Rewrites – an incredibly common and healthy thing in film, yet it often triggers a panic response from fans on the internet. Ok, sure, when you hear stories of a troubled production coupled with script doctors and reshoots, the response is fair, but normally it is indicative of the continued fine tuning of a film. Considering we have heard no such horror stories regarding Jurassic World 2, I am not worried about the implications of the article that follows.
So, why write the article, or preface it like above before jumping to the subject? I think the concept of rewrites is a valid, fun discussion point about the upcoming Jurassic Park sequel, but I want to make it clear this article isn’t kneejerk reaction to the topic at hand. I know others will have that reaction – especially from those who read the title and nothing else (ever read the comments on our articles and Facebook? It’s way too common). No, I simply want to enjoy this peek behind the curtain of the filmmaking process, make record of it, and ponder things we can never really know.
Full credit goes to TheJHNFiles.com for first pointing this out!
— The Awkward Yeti (@theawkwardyeti) June 15, 2017
Earlier today, Twitter account The Awkward Yeti posted a picture provided by Bryce Dallas Howard, where she posed with a plush brain and her copy of the Jurassic World 2 script. At first glance, there’s nothing to be gleaned from the image, which was just shared in good fun – the page visible is either entirely blank, or has been photoshopped clean. I didn’t think much of it, other than ‘oh cool, I would kill to have a copy of that script book’ – but then John pointed out the meaning of yellow pages within, sourcing the following quote from Jurassic World cinematographer John Schwartzman
“Every time a scene gets rewritten… you get what’s called a Coloured Page… your first rewrite are yellow pages. Then there are blue pages… pink pages. Jurassic World is one colour… it is white… we shot Colin’s script and we didn’t change a thing…”
The quote is from a interview from our friends at JurassicCast – and while it refers to Jurassic World, and not the upcoming sequel, it is key to deciphering the image posted above. As you can see, most pages within the script are white, however there are roughly 3 distinct yellow portions – most noticeably what appears to be the entire final 1/5th of the booklet.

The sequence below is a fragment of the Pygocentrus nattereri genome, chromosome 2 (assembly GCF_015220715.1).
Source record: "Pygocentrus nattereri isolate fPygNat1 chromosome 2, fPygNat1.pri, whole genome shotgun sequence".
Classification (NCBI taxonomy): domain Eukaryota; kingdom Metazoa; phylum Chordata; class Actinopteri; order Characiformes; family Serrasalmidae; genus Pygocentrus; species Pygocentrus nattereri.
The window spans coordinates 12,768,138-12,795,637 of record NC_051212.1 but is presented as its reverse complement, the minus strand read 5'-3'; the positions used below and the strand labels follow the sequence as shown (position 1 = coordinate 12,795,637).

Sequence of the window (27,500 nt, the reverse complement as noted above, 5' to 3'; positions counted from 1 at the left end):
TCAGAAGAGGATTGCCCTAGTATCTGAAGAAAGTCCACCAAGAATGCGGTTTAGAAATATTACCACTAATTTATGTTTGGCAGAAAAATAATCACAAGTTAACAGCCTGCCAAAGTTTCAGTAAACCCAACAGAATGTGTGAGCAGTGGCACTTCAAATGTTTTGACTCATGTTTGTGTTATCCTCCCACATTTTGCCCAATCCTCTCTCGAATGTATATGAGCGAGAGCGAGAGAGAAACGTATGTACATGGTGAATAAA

So yes, it appears that some time after the ‘final draft’ of the script was turned in, a very large portion was rewritten – including the entire ending. Now, judging from the John Schwartzman quote above, it looks like these changes were all made at once – the script is decidedly yellow and white, which seems to indicate a decisive unified update to the story coming in all at once, rather than constant changes over a longer period of time.
This isn’t entirely surprising – Colin Trevorrow (via Comingsoon) recently stated that he was there for JA Bayona during the process of filming as a writer:
“‘Jurassic’ ended up taking up more time and attention than I expected just because I care about it so much, I surprised myself by how much I wanted to be there for J.A. [Bayona], just as a writer. I remember directing a ‘Jurassic Park’ movie and how much I would have loved to have a writer to think about the dailies and wonder what alterations we could make that would make it that much more effective. I was there with him every day to try and provide something for him that I didn’t have myself.”
While JA Bayona has been signed on since last year around this time, when the real grit of the writing process kicked off, his input towards the screenplay remains relatively unknown. What we do know is that Colin Trevorrow and Derek Connolly wrote the story with JA in mind, and aimed to make a scarier film closer to the sensibilities of Jurassic Park. Perhaps once JA Bayona and Colin Trevorrow sat down and discussed the final draft, the rewrites seen above were inspired, fine tuning the story into the best version it can be under JA Bayonas direction.
Odds are, we won’t know – not unless they discuss the changes and rewrites in interviews. What I would love to know personally, is if the ending changed in a way that effects the entire story – or if they simply tightened up the closing act, but stayed relatively true to the initial vision.
Filmmaking is a collaborative effort – the stories told and art created are guided by numerous talented individuals – and rewrites are a natural part of that process. We’ve heard nothing suggesting the studio has interferred with the story JA Bayona wants to tell, so it seems likely these were prompted to make the story the best it can be. Again, as the script isn’t a multicolored collage of pages, it seems fair to interpret the vision being a consistent effort.
As some will no doubt cite, the ending of The Lost World was rewritten fairly last minute – a sequence was planned with Pteranodons, Velociraptors, and motorcycles – but it was all cut and swapped in favor of the Tyrannosaurus on mainland. That decision, perhaps controversial, certainly led to some iconic imagery (though in that case, I do much prefer the original concepts).
What are some of your favorite stories of rewrites making a better film? Sound off in the comments below, and stay tuned for the latest news – Jurassic World 2 is on its final stretch, and now filming in Hawaii!